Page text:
Zynga investors pray for a full house

MorgueFile user dieraecherin

(MoneyWatch) Zynga (ZNGA) has had a miserable time since going public. The social gaming company's 2011 initial public offering disappointed, its stock has continued to sink, and new game titles that were supposed to buoy results fell short.

But now rumors that it may acquired by another troubled technology company, Yahoo (YHOO), are lifting Zynga shares. Yahoo has offered free online games for years, so the idea isn't outlandish. But with Zynga's core gaming business not setting the world on fire, what would it want with the company? The potential to get into the online gambling business.

Online gambling is an activity in which one person's loss is literally another's gain. According to analyst firm H2 Gambling Capital, online global gambling losses last year were about $34 billion, with an estimated compound annual growth rate of 8 percent. The mobile gambling portion is about $4.4 billion.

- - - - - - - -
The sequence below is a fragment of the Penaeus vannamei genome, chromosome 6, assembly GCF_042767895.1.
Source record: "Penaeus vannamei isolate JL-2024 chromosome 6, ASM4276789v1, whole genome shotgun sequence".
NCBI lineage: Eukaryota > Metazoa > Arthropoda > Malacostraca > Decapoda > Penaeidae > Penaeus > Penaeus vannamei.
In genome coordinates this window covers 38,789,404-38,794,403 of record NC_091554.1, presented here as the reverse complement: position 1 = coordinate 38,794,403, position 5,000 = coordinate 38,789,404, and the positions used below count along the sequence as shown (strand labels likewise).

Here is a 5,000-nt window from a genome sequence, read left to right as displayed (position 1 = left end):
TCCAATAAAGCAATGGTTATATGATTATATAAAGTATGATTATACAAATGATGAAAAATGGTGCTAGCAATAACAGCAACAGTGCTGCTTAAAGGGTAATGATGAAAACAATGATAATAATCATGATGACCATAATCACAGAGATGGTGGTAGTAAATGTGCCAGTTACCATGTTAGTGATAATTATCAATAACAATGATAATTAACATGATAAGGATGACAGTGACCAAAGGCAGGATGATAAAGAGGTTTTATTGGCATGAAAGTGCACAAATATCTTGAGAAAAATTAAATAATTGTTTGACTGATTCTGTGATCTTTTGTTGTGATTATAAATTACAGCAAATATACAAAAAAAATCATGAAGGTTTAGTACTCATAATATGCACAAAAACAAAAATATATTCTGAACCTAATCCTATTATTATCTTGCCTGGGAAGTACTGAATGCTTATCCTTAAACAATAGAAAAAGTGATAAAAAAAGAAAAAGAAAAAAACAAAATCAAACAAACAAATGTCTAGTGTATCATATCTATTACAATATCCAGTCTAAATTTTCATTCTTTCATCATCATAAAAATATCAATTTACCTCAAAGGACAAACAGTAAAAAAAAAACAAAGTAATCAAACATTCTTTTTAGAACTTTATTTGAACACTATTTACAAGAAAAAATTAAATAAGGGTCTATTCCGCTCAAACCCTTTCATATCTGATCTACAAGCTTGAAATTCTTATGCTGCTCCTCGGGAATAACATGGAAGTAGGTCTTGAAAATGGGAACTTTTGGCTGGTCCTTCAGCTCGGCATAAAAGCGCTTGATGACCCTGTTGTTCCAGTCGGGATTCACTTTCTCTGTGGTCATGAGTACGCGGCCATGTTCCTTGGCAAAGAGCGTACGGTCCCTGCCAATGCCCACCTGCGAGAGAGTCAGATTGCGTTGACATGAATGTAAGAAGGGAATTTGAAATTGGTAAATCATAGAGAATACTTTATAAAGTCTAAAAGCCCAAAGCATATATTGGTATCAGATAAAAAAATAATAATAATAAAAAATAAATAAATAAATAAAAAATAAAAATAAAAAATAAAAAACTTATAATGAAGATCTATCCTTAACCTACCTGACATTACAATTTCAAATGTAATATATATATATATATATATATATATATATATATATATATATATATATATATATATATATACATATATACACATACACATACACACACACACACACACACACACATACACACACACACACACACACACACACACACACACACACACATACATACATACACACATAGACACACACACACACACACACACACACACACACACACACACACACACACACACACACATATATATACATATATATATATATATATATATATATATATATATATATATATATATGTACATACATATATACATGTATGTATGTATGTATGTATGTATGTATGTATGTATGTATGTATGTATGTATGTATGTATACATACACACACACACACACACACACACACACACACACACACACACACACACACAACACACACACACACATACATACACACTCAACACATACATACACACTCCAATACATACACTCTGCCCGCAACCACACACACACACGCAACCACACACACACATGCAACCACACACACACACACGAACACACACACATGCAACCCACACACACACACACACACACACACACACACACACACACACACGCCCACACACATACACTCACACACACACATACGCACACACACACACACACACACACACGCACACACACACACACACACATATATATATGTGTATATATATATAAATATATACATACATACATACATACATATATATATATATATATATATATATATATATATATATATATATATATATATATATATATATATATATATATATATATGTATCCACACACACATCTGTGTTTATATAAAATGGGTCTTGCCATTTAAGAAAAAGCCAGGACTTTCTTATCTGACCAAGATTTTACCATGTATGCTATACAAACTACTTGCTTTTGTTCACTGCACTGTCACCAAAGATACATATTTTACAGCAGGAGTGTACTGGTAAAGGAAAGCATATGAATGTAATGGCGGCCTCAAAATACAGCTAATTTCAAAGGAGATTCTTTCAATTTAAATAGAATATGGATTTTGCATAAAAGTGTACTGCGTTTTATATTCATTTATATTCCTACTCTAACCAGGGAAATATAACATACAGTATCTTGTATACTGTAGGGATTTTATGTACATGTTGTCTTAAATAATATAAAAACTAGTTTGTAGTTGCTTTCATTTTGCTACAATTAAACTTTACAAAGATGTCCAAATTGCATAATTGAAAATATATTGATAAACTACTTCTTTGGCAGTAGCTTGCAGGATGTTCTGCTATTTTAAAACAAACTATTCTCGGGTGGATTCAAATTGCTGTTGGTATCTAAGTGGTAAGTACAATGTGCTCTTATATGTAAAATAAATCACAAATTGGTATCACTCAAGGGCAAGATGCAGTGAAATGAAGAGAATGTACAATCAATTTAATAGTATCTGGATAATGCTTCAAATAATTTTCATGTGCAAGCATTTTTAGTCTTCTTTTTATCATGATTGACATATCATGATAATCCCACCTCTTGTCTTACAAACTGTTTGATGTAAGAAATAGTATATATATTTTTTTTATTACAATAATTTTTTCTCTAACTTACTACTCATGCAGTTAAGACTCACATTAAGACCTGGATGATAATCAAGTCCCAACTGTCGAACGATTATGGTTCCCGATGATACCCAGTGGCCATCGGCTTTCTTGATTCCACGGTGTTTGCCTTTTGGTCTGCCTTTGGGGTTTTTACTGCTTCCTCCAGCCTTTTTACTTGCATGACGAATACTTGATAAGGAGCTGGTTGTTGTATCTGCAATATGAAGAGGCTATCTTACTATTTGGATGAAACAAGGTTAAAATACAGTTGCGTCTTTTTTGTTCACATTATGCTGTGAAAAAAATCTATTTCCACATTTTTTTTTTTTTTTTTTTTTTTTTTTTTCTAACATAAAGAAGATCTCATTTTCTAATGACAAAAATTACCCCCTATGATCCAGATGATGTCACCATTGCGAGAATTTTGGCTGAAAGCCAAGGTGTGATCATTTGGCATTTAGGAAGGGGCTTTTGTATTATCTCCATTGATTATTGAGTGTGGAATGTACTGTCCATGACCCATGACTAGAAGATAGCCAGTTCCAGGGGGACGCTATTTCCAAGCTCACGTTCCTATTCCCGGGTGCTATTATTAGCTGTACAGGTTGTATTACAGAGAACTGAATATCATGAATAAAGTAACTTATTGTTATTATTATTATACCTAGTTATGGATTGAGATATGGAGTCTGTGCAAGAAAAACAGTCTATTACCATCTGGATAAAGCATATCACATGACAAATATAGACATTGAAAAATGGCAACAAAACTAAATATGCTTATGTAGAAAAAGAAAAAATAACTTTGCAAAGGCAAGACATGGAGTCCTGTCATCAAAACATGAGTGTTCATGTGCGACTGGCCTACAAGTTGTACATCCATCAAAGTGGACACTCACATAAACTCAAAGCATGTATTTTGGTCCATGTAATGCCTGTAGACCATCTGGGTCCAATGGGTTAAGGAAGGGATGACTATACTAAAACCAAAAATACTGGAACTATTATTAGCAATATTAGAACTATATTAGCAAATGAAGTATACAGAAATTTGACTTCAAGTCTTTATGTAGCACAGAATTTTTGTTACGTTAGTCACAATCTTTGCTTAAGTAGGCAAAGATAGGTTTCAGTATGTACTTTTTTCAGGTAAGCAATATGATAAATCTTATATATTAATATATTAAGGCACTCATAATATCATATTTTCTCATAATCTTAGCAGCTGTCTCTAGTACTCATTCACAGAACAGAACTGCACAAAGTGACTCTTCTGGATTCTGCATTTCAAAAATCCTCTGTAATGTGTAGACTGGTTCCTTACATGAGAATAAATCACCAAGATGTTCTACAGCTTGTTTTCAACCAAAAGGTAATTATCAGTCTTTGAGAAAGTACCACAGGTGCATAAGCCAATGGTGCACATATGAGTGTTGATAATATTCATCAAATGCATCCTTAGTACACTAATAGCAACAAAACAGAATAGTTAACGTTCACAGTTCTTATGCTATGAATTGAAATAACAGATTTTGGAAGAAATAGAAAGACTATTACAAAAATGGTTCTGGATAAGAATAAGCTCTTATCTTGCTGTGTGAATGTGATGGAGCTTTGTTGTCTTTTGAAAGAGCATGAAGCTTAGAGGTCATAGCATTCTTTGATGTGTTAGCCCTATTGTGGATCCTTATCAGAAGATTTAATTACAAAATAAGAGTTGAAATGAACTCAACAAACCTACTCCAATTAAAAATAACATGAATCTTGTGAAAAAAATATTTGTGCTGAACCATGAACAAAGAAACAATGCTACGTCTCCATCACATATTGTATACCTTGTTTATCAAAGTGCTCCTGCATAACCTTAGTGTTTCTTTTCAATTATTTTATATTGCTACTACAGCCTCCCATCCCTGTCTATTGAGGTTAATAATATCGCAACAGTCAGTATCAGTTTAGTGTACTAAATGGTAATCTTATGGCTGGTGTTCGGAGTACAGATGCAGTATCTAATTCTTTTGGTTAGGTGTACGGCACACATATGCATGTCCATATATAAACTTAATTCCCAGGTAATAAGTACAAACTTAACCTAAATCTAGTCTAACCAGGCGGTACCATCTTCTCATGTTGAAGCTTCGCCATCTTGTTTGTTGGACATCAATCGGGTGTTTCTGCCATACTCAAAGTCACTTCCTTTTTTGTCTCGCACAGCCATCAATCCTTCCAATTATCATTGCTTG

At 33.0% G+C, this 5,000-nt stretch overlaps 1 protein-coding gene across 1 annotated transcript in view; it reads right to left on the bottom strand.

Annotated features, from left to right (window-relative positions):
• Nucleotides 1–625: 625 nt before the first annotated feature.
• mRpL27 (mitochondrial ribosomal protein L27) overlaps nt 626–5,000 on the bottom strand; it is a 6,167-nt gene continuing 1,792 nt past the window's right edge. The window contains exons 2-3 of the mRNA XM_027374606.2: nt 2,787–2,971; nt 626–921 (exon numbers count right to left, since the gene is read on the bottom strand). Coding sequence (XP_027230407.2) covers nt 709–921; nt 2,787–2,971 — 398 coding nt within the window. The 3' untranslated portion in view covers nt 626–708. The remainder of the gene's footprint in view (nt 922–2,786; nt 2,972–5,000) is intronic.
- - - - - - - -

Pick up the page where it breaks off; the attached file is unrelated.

That represents less than a tenth of total gaming, so there is likely a lot of room to grow. Federal and state regulation has restrained online gambling to date. Given the allure of potential new sources of tax revenue, it is unclear how long legislatures will attempt to suppress the digital version of one of humankind's oldest pleasures.

In 2006, the U.S. passed the Unlawful Internet Gaming Enforcement Act, which drove many companies out of the domestic market, according to management consulting firm KPMG. But that is changing. A number of states are now moving to legalize online gambling, including Delaware, Nevada and New Jersey.

Zynga has been positioning itself to enter online gambling, with its first efforts in the U.K. The company has moved in this direction largely because of a customer conversion problem. The company offers free games and makes its money off a tiny percentage of customers who will spend money to advance their progress.

A foot in the gambling world could explain the allure for Yahoo, which badly needs to find new ways to grow.

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    Erik Sherman is a widely published writer and editor who also does select ghosting and corporate work. The views expressed in this column belong to Sherman and do not represent the views of CBS Interactive. Follow him on Twitter at @ErikSherman or on Facebook.

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